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The growth outlook for the Dominican Republic is positive this year, experts say.

Inter-American Dialogue 

Strong exports helped the
Dominican Republic's economy to grow 4.5 percent last year. The country's exports rose 29 percent, while imports increased 13.6 percent. To what extent have government policies, such as preferential tax treatments, aided the economy? Which sectors of the economy are especially ripe for growth? What more should the government do to boost businesses, and what obstacles stand in the way?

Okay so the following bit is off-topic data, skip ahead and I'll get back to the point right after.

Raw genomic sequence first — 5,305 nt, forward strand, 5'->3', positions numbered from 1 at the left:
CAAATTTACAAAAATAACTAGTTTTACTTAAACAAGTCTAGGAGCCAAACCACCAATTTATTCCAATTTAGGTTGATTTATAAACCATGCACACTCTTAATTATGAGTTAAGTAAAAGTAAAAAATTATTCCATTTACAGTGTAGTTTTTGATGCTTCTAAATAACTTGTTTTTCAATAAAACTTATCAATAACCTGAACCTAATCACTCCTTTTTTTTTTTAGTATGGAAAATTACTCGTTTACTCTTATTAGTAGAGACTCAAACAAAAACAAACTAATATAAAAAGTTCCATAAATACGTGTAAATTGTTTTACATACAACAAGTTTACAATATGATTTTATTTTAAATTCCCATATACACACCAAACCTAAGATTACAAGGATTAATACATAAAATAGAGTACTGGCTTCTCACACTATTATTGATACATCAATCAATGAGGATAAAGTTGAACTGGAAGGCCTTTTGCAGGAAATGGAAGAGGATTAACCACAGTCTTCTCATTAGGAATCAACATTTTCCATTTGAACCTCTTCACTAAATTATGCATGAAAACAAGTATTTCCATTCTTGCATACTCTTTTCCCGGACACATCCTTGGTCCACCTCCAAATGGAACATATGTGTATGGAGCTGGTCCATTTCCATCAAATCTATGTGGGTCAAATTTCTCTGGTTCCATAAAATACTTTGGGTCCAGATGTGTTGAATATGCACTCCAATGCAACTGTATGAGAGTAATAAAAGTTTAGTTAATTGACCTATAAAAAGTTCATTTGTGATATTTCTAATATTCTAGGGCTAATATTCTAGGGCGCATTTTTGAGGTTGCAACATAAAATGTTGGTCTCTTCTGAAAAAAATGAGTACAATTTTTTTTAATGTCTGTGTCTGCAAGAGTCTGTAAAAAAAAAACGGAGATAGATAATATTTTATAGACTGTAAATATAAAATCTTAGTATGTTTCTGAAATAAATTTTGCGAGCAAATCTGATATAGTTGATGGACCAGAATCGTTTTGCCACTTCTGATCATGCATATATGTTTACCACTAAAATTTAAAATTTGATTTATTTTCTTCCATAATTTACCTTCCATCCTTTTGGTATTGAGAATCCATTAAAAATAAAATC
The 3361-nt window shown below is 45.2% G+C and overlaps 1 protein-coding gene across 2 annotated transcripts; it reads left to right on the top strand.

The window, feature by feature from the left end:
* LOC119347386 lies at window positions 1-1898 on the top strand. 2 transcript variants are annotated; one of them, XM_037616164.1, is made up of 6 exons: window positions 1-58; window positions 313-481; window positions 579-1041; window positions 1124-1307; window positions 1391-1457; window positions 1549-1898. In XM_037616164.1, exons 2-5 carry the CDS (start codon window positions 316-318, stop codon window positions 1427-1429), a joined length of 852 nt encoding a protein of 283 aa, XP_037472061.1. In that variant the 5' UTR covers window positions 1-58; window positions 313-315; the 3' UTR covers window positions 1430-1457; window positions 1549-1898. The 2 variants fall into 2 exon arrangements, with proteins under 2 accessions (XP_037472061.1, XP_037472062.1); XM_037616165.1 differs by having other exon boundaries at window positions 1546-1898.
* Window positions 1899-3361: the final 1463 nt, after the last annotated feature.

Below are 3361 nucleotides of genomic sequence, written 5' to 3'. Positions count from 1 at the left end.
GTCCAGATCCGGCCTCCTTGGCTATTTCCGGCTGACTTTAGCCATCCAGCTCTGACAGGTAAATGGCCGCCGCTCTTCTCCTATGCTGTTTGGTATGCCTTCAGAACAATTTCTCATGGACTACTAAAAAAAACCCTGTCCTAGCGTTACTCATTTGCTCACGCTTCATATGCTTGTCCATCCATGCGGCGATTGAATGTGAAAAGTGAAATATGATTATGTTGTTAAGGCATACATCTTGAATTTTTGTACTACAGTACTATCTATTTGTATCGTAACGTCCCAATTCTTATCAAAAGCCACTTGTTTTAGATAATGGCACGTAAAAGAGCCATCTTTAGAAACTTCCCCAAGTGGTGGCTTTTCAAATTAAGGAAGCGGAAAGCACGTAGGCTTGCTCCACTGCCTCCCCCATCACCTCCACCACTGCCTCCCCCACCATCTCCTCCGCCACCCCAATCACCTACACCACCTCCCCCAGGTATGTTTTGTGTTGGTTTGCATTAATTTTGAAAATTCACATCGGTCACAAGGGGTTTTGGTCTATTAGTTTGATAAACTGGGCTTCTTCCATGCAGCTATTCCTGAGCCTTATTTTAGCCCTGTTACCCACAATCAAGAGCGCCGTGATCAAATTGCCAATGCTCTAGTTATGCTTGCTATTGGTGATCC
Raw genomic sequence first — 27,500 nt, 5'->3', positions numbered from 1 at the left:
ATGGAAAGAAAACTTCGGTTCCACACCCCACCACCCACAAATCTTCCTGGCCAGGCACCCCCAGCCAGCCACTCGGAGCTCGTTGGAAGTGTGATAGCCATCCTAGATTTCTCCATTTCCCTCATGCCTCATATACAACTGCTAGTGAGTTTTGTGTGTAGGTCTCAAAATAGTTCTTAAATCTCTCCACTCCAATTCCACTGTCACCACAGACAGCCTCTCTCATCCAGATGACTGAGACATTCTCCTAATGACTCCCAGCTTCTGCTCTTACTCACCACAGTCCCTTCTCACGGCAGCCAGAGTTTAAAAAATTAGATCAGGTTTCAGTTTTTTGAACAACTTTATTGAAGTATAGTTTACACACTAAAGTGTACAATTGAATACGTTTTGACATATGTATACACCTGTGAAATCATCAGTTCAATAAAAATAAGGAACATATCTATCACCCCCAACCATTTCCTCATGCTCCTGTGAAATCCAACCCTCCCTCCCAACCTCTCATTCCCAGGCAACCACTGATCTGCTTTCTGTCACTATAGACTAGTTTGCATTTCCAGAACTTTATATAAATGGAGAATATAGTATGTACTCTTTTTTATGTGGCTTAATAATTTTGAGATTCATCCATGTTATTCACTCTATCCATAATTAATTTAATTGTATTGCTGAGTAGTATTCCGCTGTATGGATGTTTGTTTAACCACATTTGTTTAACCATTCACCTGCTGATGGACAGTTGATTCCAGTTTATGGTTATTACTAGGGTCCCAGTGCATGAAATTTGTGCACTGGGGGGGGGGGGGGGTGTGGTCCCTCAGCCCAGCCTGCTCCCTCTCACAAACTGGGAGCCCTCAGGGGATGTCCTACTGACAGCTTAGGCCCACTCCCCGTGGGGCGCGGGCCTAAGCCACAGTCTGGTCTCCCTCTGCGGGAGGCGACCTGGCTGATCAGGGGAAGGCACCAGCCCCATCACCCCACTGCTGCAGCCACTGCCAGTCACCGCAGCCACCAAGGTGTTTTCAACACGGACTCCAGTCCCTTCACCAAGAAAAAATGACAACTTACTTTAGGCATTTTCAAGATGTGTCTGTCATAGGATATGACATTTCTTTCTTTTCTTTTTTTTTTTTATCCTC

Bernardo Vega, president of Fundación Cultural Dominicana and former ambassador of the Dominican Republic to the United States: The outlook for the Dominican economy is positive, despite the recent decision of the government not to continue with the IMF agreement until after the May presidential elections and despite the electoral process itself, under which governments increase spending, the deficit and postpone painful decisions. However, the two major political candidates have committed themselves publicly to an IMF agreement after the elections. The 2010 target for the fiscal deficit was not met, mainly due to the electricity subsidy. After the elections, it is very likely that fiscal reforms will increase taxes from the present level of 12.7 percent of GDP. Exports increased in 2011 and the Barrick Gold mine will start exporting at the end of this year, although the taxes that it will pay will be small until investors recuperate their investment, which will take three or four years. The ferronickel plant, which was closed, is back in operation and should reach capacity this year. Despite the international situation, the government has maintained macroeconomic stability with a devaluation of only 3 percent to 4 percent and inflation at less than 8 percent. However income distribution keeps worsening and drug-related violence keeps increasing. Flows from tourism, maquiladoras and remittances have increased, despite the external limitations. The volatility of oil prices, together with the dependence on the Petrocaribe financial scheme, still constitutes the main danger to the economy. Growth is forecast as slightly higher than last year's 4.5 percent.